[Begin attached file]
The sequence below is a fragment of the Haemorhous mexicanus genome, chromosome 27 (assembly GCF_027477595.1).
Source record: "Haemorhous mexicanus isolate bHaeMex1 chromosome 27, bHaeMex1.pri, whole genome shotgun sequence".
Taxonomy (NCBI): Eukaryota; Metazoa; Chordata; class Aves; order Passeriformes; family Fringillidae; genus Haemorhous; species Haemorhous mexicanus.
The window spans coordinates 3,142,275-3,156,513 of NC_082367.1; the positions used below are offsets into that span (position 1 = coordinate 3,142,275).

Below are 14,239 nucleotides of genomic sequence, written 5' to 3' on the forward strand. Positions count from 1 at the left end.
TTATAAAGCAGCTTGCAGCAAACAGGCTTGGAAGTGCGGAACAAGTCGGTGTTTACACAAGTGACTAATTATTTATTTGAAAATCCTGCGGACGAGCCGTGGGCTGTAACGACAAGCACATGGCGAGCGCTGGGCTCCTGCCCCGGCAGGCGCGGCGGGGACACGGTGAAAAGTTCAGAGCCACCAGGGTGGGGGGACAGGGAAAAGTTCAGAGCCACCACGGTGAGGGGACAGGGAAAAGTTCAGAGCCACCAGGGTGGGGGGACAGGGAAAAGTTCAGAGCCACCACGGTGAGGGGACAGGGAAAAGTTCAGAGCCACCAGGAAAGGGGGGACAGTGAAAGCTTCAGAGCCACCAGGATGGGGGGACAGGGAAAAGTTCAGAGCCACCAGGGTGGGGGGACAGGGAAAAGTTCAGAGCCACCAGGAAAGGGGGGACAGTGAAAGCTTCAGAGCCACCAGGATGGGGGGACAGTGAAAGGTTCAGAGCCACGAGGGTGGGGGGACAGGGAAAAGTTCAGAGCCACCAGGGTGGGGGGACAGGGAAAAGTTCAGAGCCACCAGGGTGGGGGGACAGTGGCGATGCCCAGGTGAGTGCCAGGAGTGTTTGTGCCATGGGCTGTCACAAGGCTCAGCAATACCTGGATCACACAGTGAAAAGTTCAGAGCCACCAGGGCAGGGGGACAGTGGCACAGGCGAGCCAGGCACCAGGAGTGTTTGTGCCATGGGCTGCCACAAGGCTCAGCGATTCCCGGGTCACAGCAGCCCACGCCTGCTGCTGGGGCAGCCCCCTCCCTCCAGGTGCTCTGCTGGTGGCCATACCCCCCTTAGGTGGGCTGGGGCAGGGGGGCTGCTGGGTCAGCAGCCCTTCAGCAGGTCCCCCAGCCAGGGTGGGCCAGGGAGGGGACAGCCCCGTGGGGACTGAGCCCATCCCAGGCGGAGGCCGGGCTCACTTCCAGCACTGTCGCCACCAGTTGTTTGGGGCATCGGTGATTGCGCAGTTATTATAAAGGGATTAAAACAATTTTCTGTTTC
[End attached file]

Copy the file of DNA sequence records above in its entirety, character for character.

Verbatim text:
The sequence below is a fragment of the Haemorhous mexicanus genome, chromosome 27 (assembly GCF_027477595.1).
Source record: "Haemorhous mexicanus isolate bHaeMex1 chromosome 27, bHaeMex1.pri, whole genome shotgun sequence".
Taxonomy (NCBI): Eukaryota; Metazoa; Chordata; class Aves; order Passeriformes; family Fringillidae; genus Haemorhous; species Haemorhous mexicanus.
The window spans coordinates 3,142,275-3,156,513 of NC_082367.1; the positions used below are offsets into that span (position 1 = coordinate 3,142,275).

Below are 14,239 nucleotides of genomic sequence, written 5' to 3' on the forward strand. Positions count from 1 at the left end.
TTATAAAGCAGCTTGCAGCAAACAGGCTTGGAAGTGCGGAACAAGTCGGTGTTTACACAAGTGACTAATTATTTATTTGAAAATCCTGCGGACGAGCCGTGGGCTGTAACGACAAGCACATGGCGAGCGCTGGGCTCCTGCCCCGGCAGGCGCGGCGGGGACACGGTGAAAAGTTCAGAGCCACCAGGGTGGGGGGACAGGGAAAAGTTCAGAGCCACCACGGTGAGGGGACAGGGAAAAGTTCAGAGCCACCAGGGTGGGGGGACAGGGAAAAGTTCAGAGCCACCACGGTGAGGGGACAGGGAAAAGTTCAGAGCCACCAGGAAAGGGGGGACAGTGAAAGCTTCAGAGCCACCAGGATGGGGGGACAGGGAAAAGTTCAGAGCCACCAGGGTGGGGGGACAGGGAAAAGTTCAGAGCCACCAGGAAAGGGGGGACAGTGAAAGCTTCAGAGCCACCAGGATGGGGGGACAGTGAAAGGTTCAGAGCCACGAGGGTGGGGGGACAGGGAAAAGTTCAGAGCCACCAGGGTGGGGGGACAGGGAAAAGTTCAGAGCCACCAGGGTGGGGGGACAGTGGCGATGCCCAGGTGAGTGCCAGGAGTGTTTGTGCCATGGGCTGTCACAAGGCTCAGCAATACCTGGATCACACAGTGAAAAGTTCAGAGCCACCAGGGCAGGGGGACAGTGGCACAGGCGAGCCAGGCACCAGGAGTGTTTGTGCCATGGGCTGCCACAAGGCTCAGCGATTCCCGGGTCACAGCAGCCCACGCCTGCTGCTGGGGCAGCCCCCTCCCTCCAGGTGCTCTGCTGGTGGCCATACCCCCCTTAGGTGGGCTGGGGCAGGGGGGCTGCTGGGTCAGCAGCCCTTCAGCAGGTCCCCCAGCCAGGGTGGGCCAGGGAGGGGACAGCCCCGTGGGGACTGAGCCCATCCCAGGCGGAGGCCGGGCTCACTTCCAGCACTGTCGCCACCAGTTGTTTGGGGCATCGGTGATTGCGCAGTTATTATAAAGGGATTAAAACAATTTTCTGTTTC